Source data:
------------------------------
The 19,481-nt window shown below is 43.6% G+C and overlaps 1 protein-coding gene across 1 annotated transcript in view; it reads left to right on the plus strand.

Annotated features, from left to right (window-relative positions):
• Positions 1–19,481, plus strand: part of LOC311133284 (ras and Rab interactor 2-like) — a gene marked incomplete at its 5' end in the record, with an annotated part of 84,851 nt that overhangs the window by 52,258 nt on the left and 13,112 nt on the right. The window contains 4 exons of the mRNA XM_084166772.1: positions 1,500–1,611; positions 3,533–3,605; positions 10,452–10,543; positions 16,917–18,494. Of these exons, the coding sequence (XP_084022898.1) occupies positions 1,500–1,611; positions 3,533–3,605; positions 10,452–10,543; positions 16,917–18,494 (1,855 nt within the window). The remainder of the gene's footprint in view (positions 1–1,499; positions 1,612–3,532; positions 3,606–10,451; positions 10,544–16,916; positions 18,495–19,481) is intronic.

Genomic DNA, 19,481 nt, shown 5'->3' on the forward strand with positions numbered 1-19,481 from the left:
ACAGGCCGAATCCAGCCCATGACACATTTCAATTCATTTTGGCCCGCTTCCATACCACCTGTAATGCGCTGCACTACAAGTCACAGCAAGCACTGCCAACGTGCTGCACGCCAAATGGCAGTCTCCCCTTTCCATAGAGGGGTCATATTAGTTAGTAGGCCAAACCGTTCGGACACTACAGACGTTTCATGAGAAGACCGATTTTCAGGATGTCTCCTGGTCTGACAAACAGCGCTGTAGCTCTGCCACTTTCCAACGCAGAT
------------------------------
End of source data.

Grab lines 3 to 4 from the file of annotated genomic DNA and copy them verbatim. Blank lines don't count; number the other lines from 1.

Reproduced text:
• Positions 1–19,481, plus strand: part of LOC311133284 (ras and Rab interactor 2-like) — a gene marked incomplete at its 5' end in the record, with an annotated part of 84,851 nt that overhangs the window by 52,258 nt on the left and 13,112 nt on the right. The window contains 4 exons of the mRNA XM_084166772.1: positions 1,500–1,611; positions 3,533–3,605; positions 10,452–10,543; positions 16,917–18,494. Of these exons, the coding sequence (XP_084022898.1) occupies positions 1,500–1,611; positions 3,533–3,605; positions 10,452–10,543; positions 16,917–18,494 (1,855 nt within the window). The remainder of the gene's footprint in view (positions 1–1,499; positions 1,612–3,532; positions 3,606–10,451; positions 10,544–16,916; positions 18,495–19,481) is intronic.

Genomic DNA, 19,481 nt, shown 5'->3' on the forward strand with positions numbered 1-19,481 from the left: